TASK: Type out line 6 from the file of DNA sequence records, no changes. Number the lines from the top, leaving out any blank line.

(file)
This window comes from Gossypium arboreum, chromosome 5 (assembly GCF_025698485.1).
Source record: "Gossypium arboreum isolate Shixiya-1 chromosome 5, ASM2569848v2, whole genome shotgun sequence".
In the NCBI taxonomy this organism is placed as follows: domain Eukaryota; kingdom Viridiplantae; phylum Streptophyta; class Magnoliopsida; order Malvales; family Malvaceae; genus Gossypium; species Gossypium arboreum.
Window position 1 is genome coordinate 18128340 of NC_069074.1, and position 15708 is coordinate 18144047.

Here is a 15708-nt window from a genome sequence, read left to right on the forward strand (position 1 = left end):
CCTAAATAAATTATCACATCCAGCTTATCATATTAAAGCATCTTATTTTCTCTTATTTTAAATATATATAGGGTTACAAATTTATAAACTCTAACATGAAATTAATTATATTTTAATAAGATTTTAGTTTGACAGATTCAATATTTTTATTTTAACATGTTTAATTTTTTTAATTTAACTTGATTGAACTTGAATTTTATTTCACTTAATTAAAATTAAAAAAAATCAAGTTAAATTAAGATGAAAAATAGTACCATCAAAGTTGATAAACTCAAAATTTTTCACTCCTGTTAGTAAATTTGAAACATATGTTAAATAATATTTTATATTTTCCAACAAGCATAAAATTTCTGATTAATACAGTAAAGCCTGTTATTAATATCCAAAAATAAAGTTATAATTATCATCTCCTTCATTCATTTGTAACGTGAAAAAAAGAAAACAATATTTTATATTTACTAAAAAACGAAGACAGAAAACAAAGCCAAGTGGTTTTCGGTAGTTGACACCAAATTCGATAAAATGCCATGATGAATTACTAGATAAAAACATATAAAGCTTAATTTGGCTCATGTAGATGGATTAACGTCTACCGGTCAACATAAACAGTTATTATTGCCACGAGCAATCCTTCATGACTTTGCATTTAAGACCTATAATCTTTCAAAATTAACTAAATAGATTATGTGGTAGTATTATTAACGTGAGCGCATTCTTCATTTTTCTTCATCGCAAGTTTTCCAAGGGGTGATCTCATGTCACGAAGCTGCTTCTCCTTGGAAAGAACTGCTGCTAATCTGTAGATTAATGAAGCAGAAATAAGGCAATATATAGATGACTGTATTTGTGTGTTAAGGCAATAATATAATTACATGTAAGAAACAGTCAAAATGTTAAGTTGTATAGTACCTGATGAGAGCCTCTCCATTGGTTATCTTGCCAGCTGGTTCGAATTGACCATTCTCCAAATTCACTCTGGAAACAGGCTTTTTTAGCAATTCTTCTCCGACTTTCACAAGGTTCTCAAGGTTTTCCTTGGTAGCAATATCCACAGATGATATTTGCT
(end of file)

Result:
CCTAAATAAATTATCACATCCAGCTTATCATATTAAAGCATCTTATTTTCTCTTATTTTAAATATATATAGGGTTACAAATTTATAAACTCTAACATGAAATTAATTATATTTTAATAAGATTTTAGTTTGACAGATTCAATATTTTTATTTTAACATGTTTAATTTTTTTAATTTAACTTGATTGAACTTGAATTTTATTTCACTTAATTAAAATTAAAAAAAATCAAGTTAAATTAAGATGAAAAATAGTACCATCAAAGTTGATAAACTCAAAATTTTTCACTCCTGTTAGTAAATTTGAAACATATGTTAAATAATATTTTATATTTTCCAACAAGCATAAAATTTCTGATTAATACAGTAAAGCCTGTTATTAATATCCAAAAATAAAGTTATAATTATCATCTCCTTCATTCATTTGTAACGTGAAAAAAAGAAAACAATATTTTATATTTACTAAAAAACGAAGACAGAAAACAAAGCCAAGTGGTTTTCGGTAGTTGACACCAAATTCGATAAAATGCCATGATGAATTACTAGATAAAAACATATAAAGCTTAATTTGGCTCATGTAGATGGATTAACGTCTACCGGTCAACATAAACAGTTATTATTGCCACGAGCAATCCTTCATGACTTTGCATTTAAGACCTATAATCTTTCAAAATTAACTAAATAGATTATGTGGTAGTATTATTAACGTGAGCGCATTCTTCATTTTTCTTCATCGCAAGTTTTCCAAGGGGTGATCTCATGTCACGAAGCTGCTTCTCCTTGGAAAGAACTGCTGCTAATCTGTAGATTAATGAAGCAGAAATAAGGCAATATATAGATGACTGTATTTGTGTGTTAAGGCAATAATATAATTACATGTAAGAAACAGTCAAAATGTTAAGTTGTATAGTACCTGATGAGAGCCTCTCCATTGGTTATCTTGCCAGCTGGTTCGAATTGACCATTCTCCAAATTCACTCTGGAAACAGGCTTTTTTAGCAATTCTTCTCCGACTTTCACAAGGTTCTCAAGGTTTTCCTTGGTAGCAATATCCACAGATGATATTTGCT